Upon deciding to start a series of films with the scope of the MCU Marvel must have felt at a disadvantage. With rights to their two major franchises, Spiderman and the X-Men both being held by Sony, building a cinematic universe without those characters must have seemed like a daunting task. While it's true that Marvel's other properties might enjoy decent success in the states, outside the US characters like Thor or Iron Man didn't have as much big name recognition. Growing up in the UK where the US comics culture existed in a very small capacity at best and mostly around collectors, I knew Iron Man from his appearances in the Spiderman cartoon from the 90's and, while I had a basic working knowledge of the character, he certainly didn't attain the same amount of received wisdom and cultural acknowledgement that Spidey and Wolverine did.
But any good creator can take their limitations and run with them and that's exactly what Marvel did with this film. They took a B-list superhero with a fairly unmemorable rogues gallery and, knowing the challenges of recognition they faced, worked hard to use this film to build Tony Stark as a likable character and make sure that viewers would want to see him in further films down the line. The result is a film which is more character focused than the action heavy film a larger studio might have made given the same source material.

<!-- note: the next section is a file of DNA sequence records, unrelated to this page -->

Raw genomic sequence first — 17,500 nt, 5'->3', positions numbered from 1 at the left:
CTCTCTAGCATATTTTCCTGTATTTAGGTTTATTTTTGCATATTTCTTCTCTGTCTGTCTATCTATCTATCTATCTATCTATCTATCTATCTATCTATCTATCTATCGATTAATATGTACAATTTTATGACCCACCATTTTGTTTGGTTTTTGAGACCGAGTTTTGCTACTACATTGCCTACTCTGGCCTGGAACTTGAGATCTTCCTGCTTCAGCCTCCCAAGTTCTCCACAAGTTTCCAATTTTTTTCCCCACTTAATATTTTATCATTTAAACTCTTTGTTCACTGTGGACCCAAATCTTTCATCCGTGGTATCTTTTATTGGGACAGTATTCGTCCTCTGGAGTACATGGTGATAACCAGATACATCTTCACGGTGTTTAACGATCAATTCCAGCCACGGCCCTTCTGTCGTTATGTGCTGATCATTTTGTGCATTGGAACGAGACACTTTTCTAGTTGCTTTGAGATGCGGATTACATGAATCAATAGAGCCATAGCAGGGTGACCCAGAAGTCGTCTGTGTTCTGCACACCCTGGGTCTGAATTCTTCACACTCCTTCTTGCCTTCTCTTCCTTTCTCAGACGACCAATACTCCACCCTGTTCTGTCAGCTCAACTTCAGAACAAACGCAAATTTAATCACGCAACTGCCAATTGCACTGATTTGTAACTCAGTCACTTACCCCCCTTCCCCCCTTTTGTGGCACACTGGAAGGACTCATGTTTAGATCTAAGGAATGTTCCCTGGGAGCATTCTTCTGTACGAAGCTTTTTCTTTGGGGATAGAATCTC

I mentioned in my intro for this series that this was the only Marvel film I'd seen in full before starting these reviews and that, at the time, I found the film fairly underwhelming. Watching it with fresh eyes years later I found it a much more enjoyable film than I remembered. It's certainly not perfect, and watching it I still find it hard to believe that it captured people's imagination in the massive way that it did, but it's a fun little action flick with a decent focus on character, which is a trait I much prefer when it comes to this type of movie.
The movie spends a huge percentage of it's runtime showing the two sides of Tony Stark, either partying, sleeping around and generally being a dick or sitting alone working hard in his lab, driven to create. These two sides seem at odds with each other but Robert Downey Jr totally nails both aspects of the character and manages to make them fit together. He's lovably unlovable and that's no easy feat to pull off.
The other characters don't fare so well, with both Gwyneth Paltrow's Pepper Potts and Terrence Howard's Rhodey begging for more time to make an impression. Jeff Bridges fares best and gets a decent amount of screen time to build his character of a charismatic but selfish business man and the way he mirrors Stark leads to an enjoyable dynamic - he's a nice guy in his public persona but evil behind closed doors - but there's still a feeling that his character was wasted. The original plans were to have him as Stark's confidante in this film but revealed as a villain in the sequel which seems, in hindsight, like a better move, and seriously, how do you get Jeff Bridges on board for your fledgling multi-film project and kill him off in the first movie?